You can quickly find the leaders in a church – who are the people that get the attention of others when they speak?  Who are the people who have the ability to cause others to say – if they’re on board with it, then I am also.

True, effective leadership does not depend upon the power of coercive force, but upon influence.

Leadership is about vision.
One of the most famous political speeches in the history of our country is President Abraham Lincoln’s second inaugural address.  It is a very short address, and concludes with this statement – With malice toward none; with charity for all; with firmness in the right, as God gives us to see the right, let us strive on to finish the work we are in; to bind up the nation's wounds; to care for him who shall have borne the battle, and for his widow, and his orphan—to do all which may achieve and cherish a just and lasting peace among ourselves, and with all nations.

That is a great vision.  It is a vision instilled within us as a people, at a tragic time in our history, that shaped the values to guide us into the future with a sense of peace and fairness.

And what did Jesus have to offer his disciples?  Anything tangible?  Not really.  No riches.  No earthly power.  No land.  No titles.  What Jesus offered was a vision.  That’s the essence of the Sermon On the Mount.  You have heard that it was said, but I say to you…  Over and over again he offered a vision for what the world could be, what people could be.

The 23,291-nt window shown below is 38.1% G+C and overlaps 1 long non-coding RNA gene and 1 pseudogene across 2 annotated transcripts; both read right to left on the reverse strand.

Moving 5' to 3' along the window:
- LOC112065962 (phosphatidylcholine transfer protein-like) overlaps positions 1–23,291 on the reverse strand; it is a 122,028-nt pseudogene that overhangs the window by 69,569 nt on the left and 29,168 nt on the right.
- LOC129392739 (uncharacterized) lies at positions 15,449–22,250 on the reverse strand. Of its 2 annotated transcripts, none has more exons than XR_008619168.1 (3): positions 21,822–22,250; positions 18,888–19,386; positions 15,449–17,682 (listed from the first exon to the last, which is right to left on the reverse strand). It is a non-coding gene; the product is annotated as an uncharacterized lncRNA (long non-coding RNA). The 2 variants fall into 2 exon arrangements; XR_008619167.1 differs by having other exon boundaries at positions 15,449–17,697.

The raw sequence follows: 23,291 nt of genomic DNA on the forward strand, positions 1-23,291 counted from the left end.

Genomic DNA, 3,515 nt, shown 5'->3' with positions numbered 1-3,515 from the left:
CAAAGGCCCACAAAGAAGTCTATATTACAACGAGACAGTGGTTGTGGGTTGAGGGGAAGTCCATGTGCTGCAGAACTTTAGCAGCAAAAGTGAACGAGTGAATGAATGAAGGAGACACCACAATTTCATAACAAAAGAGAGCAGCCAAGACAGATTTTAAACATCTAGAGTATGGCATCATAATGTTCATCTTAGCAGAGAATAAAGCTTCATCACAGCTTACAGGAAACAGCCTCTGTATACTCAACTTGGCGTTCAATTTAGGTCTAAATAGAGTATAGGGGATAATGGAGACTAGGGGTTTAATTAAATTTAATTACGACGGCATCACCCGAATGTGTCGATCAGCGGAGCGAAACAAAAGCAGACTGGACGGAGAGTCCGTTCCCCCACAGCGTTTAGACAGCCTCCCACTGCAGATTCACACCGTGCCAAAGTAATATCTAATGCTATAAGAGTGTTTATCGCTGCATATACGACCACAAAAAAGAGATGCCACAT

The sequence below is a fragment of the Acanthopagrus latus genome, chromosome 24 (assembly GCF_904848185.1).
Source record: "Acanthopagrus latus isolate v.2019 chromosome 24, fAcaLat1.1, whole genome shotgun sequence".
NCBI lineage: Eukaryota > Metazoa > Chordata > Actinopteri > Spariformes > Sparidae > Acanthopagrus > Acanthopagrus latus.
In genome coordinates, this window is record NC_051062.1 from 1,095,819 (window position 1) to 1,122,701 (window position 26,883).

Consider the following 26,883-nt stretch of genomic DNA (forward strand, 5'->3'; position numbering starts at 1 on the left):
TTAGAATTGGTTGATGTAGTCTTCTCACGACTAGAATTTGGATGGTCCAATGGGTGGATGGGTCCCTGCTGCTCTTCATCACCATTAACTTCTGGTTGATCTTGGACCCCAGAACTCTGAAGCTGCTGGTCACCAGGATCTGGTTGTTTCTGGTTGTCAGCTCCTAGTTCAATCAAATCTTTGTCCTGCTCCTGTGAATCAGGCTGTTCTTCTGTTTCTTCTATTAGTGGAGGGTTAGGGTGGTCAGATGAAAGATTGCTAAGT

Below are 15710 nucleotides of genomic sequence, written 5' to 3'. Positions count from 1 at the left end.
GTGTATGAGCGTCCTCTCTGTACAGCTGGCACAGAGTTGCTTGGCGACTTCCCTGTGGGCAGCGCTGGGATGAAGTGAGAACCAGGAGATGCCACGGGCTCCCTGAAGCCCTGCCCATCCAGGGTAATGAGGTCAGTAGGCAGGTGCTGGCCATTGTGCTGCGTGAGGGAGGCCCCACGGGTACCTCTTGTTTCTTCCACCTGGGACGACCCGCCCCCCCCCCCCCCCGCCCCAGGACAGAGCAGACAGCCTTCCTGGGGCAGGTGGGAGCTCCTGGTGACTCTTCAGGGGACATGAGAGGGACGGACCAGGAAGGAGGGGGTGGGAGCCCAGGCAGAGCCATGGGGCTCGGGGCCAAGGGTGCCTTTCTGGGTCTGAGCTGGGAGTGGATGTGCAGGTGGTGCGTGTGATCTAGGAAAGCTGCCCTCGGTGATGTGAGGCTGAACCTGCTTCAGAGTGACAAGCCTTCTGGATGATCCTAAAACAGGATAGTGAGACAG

Vision must be constantly cast, as it can slowly ebb away from us.  We become worn down by the demands and responsibilities of life, so vision must be kept in front of us.  This is what Jesus did for his disciples.

Leadership casts vision that keeps us on what is most important.  When I’m working on my sermon I keep in mind that I am not ready until I can sum up the message in one sentence.  What is the essence of what I am trying to say?

The one word vision of the leadership of Jesus is this – love.  He affirms this in the Sermon On the Mount when he tells us to love our enemies (Matthew 5:44); he affirms this when he tells us to love God with all our heart, soul, and strength (Matthew 22:37; he affirms this when he tells us to love our neighbor as we love ourselves (Matthew 22:39); and he affirms it when he said my command is this:  Love each other as I have loved you.  Greater love has no one than this, that he lay down his life for his friends.  You are my friends (John 15:12-14a).

This is the greatest example of leadership in all of history.  May we pray.


petersmith said...

It is a vision instilled within us as a people, at a tragic time in our history, that shaped the values to guide us into the future with a sense of peace and fairness. Pawn Shop

David Charlton said...

Thanks for your comment. I think we are in great need of vision-filled leadership in this point in history, but it doesn't seem to be in great supply, unfortunately.